Marketing Operations: The Strategic Benefits and Impressive ROI


  • Marketing Operations integrates processes, metrics, data and technology to connect the dots between marketing strategy and business outcomes. And that directly improves the business outcomes.
  • Research findings show clear and measurable benefits and payback. McKinsey reports that marketing operations deliver 15 to 25 percent ROI improvement.
  • Larger companies operate Managed Ops about twice as frequently as midsize companies and over three times more frequently than smaller companies. However, the benefits are equally available and no less important to small and midsize businesses.
Johnny Grow Revenue Growth Consulting

Marketing Ops is a broad term.

While marketing operations management (MOM) is widely adopted, at least among larger companies, a shared definition remains elusive.

I did some googling and the most popular definition is the assembly of people, processes and technology. That description makes me want to throw up. It's vague and ridiculously broad.

Is there any part of the marketing organization, or any group within any company that isn't composed of people, processes and technology? Not that I know of.

So, in the absence of a consensus description, I'll share our definition of Marketing Operations, which is a group of specialists that optimize business processes, marketing technology and business development reporting for the rest of the organization. That allows other groups to focus on their core missions.

There's no fixed scope of services so this group may selectively bring specialization to functions such as marketing strategy, demand generation or campaign management. However, I've been implementing these groups with clients for about two decades, and I find that processes, technology and reporting are by far the most universally adopted services.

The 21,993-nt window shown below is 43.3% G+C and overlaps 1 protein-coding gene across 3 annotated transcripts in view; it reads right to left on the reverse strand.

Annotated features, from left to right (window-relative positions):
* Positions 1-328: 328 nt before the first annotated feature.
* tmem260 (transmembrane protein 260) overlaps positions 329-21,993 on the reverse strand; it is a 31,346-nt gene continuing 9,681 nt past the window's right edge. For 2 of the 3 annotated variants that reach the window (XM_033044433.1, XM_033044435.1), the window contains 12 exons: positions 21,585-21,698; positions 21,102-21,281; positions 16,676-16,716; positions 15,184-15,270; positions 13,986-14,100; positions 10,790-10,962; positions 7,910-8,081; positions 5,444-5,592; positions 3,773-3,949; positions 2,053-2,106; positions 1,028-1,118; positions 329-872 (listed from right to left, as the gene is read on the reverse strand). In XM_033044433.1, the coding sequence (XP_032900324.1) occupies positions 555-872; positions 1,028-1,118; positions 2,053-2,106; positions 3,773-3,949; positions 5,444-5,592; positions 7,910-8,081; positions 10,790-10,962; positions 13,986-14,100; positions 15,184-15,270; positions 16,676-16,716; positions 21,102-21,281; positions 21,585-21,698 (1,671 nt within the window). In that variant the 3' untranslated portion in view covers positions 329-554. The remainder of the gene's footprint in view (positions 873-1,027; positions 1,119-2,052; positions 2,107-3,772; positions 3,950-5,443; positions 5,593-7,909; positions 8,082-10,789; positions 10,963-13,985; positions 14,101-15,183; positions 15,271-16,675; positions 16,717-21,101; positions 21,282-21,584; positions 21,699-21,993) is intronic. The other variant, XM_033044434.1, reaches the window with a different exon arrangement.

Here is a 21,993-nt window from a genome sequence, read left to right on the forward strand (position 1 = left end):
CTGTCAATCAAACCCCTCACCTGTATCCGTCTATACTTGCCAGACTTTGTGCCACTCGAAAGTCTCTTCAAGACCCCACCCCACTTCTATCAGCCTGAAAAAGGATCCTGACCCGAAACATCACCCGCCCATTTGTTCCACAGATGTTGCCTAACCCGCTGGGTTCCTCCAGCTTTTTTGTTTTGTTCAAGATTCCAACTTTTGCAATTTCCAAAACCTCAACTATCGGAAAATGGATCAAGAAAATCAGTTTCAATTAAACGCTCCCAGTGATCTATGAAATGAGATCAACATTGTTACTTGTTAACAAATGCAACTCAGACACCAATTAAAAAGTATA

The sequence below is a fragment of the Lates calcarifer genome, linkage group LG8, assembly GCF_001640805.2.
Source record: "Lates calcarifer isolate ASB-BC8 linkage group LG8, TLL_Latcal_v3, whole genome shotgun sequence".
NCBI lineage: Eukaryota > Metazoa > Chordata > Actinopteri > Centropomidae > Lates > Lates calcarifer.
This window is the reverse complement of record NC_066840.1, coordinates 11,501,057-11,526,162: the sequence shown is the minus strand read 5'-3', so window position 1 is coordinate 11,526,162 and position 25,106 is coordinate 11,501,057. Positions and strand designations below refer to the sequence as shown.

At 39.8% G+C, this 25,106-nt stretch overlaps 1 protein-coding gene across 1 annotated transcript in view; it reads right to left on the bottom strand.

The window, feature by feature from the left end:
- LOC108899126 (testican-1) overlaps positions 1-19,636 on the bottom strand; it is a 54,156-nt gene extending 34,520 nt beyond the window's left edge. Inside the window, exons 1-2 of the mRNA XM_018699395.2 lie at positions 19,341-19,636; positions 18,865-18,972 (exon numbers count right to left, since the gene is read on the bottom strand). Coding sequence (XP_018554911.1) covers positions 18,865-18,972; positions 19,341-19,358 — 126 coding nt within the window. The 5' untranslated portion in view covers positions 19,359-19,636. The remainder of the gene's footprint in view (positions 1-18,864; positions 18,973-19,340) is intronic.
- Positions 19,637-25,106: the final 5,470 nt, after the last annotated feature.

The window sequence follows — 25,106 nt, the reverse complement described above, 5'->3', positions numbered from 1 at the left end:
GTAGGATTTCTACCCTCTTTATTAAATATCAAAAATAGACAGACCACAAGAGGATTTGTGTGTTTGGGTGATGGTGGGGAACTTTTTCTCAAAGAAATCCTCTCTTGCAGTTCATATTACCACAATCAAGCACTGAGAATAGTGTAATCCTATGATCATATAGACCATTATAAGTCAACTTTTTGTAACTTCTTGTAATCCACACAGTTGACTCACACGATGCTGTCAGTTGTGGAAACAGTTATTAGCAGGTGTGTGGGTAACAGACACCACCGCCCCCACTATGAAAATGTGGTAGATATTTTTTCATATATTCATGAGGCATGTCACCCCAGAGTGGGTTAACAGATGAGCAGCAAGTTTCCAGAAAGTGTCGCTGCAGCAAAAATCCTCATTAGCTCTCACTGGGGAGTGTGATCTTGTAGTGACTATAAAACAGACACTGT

Marketing Operations

Marketing Ops Versus Center of Excellence

I'm a believer in starting with clear context. If you can't define something you are unlikely to implement or benefit from it. So, I think one more comparison point is needed to ground an operational description.

The Marketing Ops term was originally coined by IDC in 2005. In started gaining mainstream adoption in about 2009. Since then, the Marketing Center of Excellence has entered the operational lexicon.

Kind of like Marketing Ops, the Marketing Center of Excellence lacks consensus definition. But based on real-world application, the two are distinct. Below are some of the differences.

Marketing Ops:

  • The intent is centralize to standardize.
  • More of a shared services operation.
  • Despite the rhetoric, there is more focus on efficiency (cost savings) than effectiveness (performance improvements).
  • Despite the opportunity for integration with other business units, it tends to be marketing centric and operate almost entirely within the marketing organization.

Marketing Center of Excellence (CoE):

  • The intent is to centralize to scale; to achieve a force multiplier performance effect by providing services and insights throughout the company.
  • It's more focused on effectiveness (more leads, more revenue contribution, higher marketing ROI) than efficiency.
  • It's benchmark driven to achieve slated and measurable performance improvements; quite often to achieve Best-in-Class performance levels.